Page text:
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Growth, Games and the Whys of PS5 Pro

Two things have come out of an understandably muted Game Developers Conference. The first is that the keyword is growth, and executives everywhere are trying to find it. The second is that this year’s PS5 Pro hasn’t done enough to sell itself.


Granted, it hasn’t been officially announced yet. But behind closed doors, developers are wondering exactly what it brings to the table. It’s a hard question to answer. From a consumer perspective, the answer is “more”. But more what? It’s certainly not going to lead to growth.

There are already games that are struggling on PlayStation 5 and Xbox Series X. Final Fantasy 7: Rebirth looks amazing, but only at 30fps. There is room, I suppose, for a console that takes 1440p 30fps (or whatever) and turns it into 1440p 60fps. What’s that worth? That’ll depend on the buyer.

What I’ll say is that according to that Metro article, only 15 per cent of the PS4 console base were pros. And that was a device that you pretty much had to own if you had a 4KTV and wanted to make the most of it. That leap will not be built into the PS5 Pro.

At least Sony are doing something. Everybody else is focussed on growth instead.

Growth is a dirty word, and rightly so. The “growth at all costs” has bled our planet dry and nothing is likely to change on that front.

But just because it sucks doesn’t mean it can just be disregarded. Investors want to see a return on their investments. Take their investments out of the industry and suddenly a lot of the money that funds games disappears. So you have to ensure growth. If the games are expensive to make or they bomb, then you cut costs. That means redundancies.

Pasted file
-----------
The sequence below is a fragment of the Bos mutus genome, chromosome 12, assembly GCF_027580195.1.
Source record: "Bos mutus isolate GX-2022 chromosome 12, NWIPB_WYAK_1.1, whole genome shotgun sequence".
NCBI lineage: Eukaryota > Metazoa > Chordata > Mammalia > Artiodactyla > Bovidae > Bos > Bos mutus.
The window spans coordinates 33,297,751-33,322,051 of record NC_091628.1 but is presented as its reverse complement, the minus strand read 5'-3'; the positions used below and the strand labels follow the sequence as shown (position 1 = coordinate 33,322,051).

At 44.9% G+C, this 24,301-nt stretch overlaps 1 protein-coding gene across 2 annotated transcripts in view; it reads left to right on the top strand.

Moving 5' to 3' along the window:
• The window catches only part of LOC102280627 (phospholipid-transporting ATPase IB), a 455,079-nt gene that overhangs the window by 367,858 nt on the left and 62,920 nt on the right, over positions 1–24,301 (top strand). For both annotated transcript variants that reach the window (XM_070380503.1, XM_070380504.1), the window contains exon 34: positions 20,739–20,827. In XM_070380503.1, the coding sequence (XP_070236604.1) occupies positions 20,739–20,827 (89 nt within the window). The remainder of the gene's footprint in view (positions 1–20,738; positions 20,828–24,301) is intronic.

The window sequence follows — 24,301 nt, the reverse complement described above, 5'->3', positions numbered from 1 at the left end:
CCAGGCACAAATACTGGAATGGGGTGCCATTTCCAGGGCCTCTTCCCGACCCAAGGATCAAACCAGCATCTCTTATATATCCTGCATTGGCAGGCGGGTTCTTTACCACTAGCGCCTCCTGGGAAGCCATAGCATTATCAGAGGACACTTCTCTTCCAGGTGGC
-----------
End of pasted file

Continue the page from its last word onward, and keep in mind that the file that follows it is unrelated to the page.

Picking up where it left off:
Growth For Gaming

It’s an old problem, but one that’s come more sharply into focus due to the increasing costs of development. There are only so many console gamers in the world. Most of them don’t buy that many games. Thanks to the rise of Fortnite and the like, maybe they can last the entire generation without paying anything above the console itself.

It is that situation which publishers have to figure out. Amidst abysmal Xbox hardware sales in Europe and a generation that seems to have peaked before it even really begun, there aren’t going to be any easy answers. How do you find a new audience?

If you’re Microsoft, maybe you release your games on rival platforms. Maybe you increase your focus on PC and cut costs every way you can, like Sony. Nintendo’s current strategy of keeping costs and development time low makes perfect sense until you realise their next device will be more powerful. They’ll have to figure this stuff out too sooner rather than later.

And third parties are eyeing the mobile scene, and trying to figure out exactly which projects are worth investing in. This’ll lead to less variety in the console space.

I’ve said it before and I’ll say it again – the industry is at a crossroads. Many gamers aren’t going to like the way things end up going.


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blank Mat Growcott has been a long-time member of the gaming press. He's written two books and a web series, and doesn't have nearly enough time to play the games he writes about.

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Twitter: @matgrowcott